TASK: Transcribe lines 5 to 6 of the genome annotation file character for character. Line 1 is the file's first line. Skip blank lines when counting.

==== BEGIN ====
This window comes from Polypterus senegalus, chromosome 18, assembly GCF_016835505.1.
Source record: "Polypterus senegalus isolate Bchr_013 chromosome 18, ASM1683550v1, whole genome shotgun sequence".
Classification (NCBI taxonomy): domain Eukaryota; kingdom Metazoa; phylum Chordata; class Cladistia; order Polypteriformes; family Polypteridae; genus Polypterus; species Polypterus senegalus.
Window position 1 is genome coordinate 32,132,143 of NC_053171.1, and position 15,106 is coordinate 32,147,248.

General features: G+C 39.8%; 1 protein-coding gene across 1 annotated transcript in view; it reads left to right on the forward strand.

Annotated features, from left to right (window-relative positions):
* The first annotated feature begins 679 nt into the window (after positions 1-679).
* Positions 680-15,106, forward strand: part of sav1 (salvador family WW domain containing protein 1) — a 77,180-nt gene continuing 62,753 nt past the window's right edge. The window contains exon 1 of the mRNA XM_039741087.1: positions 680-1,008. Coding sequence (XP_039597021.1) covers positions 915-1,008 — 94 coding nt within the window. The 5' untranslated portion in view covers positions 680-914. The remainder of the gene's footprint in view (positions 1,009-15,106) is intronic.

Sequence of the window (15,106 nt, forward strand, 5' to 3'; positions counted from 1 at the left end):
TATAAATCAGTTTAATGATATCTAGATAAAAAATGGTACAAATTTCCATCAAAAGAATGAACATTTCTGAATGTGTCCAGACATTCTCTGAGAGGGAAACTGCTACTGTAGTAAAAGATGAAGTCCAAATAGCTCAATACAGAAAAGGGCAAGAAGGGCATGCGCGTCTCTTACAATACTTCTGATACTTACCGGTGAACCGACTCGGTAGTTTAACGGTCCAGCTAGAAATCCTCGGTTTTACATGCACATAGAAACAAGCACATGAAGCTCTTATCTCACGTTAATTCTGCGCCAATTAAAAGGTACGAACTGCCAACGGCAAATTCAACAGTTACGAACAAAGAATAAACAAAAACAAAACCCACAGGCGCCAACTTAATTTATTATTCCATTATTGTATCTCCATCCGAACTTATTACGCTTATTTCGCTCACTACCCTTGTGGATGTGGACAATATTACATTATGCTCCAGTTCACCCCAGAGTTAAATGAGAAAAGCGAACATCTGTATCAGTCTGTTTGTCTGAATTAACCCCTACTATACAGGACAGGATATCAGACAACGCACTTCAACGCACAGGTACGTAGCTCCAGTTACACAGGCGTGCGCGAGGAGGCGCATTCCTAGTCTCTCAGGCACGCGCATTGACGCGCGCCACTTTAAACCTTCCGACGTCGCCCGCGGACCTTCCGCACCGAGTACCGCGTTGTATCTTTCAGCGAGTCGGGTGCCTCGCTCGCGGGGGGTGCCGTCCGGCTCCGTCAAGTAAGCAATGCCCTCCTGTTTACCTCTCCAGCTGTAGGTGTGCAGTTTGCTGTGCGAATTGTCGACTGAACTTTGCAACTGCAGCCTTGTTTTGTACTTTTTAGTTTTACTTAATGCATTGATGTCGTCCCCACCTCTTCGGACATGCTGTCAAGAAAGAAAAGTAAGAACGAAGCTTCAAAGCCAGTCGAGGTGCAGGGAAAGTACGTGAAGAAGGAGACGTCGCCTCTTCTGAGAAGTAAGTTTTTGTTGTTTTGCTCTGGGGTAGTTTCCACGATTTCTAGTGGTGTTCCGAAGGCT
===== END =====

General features: G+C 39.8%; 1 protein-coding gene across 1 annotated transcript in view; it reads left to right on the forward strand.

Annotated features, from left to right (window-relative positions):